Retirees and Superannuation – Which side are you on?

retirees and super

This retiree is happy to see the end of cash refunds on franking credits. SMSF legislation change is looming, and retirees are worried. Hear two important view points.

Self-funded retiree Jim Pembroke stands to lose $8,000 a year of income if the Labor party wins office and goes ahead with its plan to scrap franking credit cash refunds for retirees with self-managed super funds……

When reading the news this morning, I stumbled across an article that highlights two different view points on the looming changes that will come if Labor wins.

Key Points

  • Self-funded retirees split on issues of cash refunds for franking credits

  • Some think government could better use refund money on other programs

  • Others think it is unfair that this rule change will cut their retirement income

Do you agree?

Couple number one:

“I’m now a second-class retiree with shares” Steve and Linda Taylor are in a similar financial position to Jim Pembrok but they hold a different view.

  • As self-funded retirees, they pay no tax on an income of about $75,000 a year
  • This includes about $20,000 from the refund on franking credits
  • This is because income from a superannuation fund is not taxed at all
  • This is a quarter of the money they get from their shares, which is a third of the money they live on.

This might seem large but following a Howard/Costello tax change in 2000, retirees can now earn a much higher amount than people working without paying tax due to the seniors and pensioners tax offset (SAPTO).

  • A single retiree can earn up to $32,280 a year and not pay any tax.
  • This compares generously with a working person who starts paying tax at 19 per cent for each dollar earnt over $18,200.

They live a comfortable life, but their view comes from frustration that after years of careful planning and investing for retirement, they now feel they could be penalised by a change in rules.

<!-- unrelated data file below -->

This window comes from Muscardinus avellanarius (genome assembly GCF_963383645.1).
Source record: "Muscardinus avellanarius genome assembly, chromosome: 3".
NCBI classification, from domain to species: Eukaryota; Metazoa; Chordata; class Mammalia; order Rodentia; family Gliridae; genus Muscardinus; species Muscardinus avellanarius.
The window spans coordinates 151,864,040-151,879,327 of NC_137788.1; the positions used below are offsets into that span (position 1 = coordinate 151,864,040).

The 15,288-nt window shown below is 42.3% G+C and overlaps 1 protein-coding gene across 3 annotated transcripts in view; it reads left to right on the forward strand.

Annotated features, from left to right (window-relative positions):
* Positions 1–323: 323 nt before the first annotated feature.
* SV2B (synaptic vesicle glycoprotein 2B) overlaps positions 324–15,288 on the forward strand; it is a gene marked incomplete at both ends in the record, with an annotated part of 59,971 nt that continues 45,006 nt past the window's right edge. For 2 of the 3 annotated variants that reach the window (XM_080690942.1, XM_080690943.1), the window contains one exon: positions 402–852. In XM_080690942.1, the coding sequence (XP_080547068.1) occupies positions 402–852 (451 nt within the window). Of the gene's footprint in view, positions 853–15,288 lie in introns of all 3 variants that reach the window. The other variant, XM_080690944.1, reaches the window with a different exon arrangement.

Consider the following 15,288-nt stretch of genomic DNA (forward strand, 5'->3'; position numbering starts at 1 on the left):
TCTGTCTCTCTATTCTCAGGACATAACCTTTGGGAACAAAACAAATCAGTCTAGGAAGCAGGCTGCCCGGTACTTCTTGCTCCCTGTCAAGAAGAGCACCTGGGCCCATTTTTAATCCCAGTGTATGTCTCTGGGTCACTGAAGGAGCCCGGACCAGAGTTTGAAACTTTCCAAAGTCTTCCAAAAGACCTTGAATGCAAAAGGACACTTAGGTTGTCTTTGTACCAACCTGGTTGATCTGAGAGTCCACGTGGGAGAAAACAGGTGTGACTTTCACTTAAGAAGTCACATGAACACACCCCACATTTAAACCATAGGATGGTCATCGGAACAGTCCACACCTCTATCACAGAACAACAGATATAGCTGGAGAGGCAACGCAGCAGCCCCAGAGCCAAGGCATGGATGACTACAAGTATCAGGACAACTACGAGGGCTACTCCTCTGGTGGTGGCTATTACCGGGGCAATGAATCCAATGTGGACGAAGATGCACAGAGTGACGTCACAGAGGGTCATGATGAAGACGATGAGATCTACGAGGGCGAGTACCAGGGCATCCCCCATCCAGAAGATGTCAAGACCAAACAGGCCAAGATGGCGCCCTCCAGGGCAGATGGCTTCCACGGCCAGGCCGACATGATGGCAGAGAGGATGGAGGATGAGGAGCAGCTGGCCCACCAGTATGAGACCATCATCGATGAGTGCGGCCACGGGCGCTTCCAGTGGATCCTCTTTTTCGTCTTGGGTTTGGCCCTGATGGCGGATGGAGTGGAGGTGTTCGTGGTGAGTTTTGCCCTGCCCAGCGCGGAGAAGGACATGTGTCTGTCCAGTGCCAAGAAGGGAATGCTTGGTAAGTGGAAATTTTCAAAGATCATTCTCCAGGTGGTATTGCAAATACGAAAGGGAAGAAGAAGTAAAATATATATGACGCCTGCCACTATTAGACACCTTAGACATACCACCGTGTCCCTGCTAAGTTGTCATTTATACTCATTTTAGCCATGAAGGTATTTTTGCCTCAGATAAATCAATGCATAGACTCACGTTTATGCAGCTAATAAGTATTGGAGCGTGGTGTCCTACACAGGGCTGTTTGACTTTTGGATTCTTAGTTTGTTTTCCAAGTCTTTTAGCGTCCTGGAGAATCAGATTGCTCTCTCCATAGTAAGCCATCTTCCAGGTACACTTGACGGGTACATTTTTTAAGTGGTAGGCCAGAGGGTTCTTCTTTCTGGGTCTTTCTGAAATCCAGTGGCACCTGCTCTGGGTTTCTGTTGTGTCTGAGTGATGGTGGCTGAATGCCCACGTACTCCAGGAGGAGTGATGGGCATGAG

“I wouldn’t mind if their rule was that everyone lost their banking credits” “My point is that I’m now a second-class retiree with shares.”

People on pension or part-pension are exempted from Labor’s changes.

Steve and Linda (couple number two) think that if the changes are made, retirees like them may sell off assets to enable them to qualify for the pension.

Couple Number two:

……And he doesn’t mind one bit

“When i though about it i realised it was something that i did not earn” he told 7.30.

“It was something that they were giving me just for owning shares”.

Jim and his partner Therese Otago are among an estimated 900,000 self-funded retirees who will be affected if the rules change around franking credits.

This couple mentions they have:

  • $1.2 million in their self-managed super fund
  • A pretty modest 1986 timber boat
  • And, an imported Japanese camper van.

That’s it – they chose to use their super to fund their lifestyle, they don’t own any property and don’t own a house.

The self-described progressive voters think the more-than $5 billion spent each year on refunding franking credits to retirees could be better used elsewhere.

So let’s break this down:

  • Jim and Therese have $1.2 million in the bank
  • A single pensioner receives $838.40 a fortnight or $21,798.40 a year
  • That makes their self-funded super funds to represent 50 years of the Government’s aged pension.

Jim and Therese are looking at the bigger picture – who needs assistance? 50 years of the aged pension? 100 years of the aged pension? or someone who’s struggling on the aged pension?

What are Franking Credits?

Franking credits, dividend imputation and a “retirement tax” – what these buzzwords mean for you.

As with all changes – there will be winners and losers.

 

Contact Power2 to find out how to be a winner.

SMSF allows you to have control over the design and operation of your fund. Have peace of mind knowing we can be adaptable and intuitive. When it comes to your finances we will continue to put your best interests at heart. No matter what changes in legislation may come or go.

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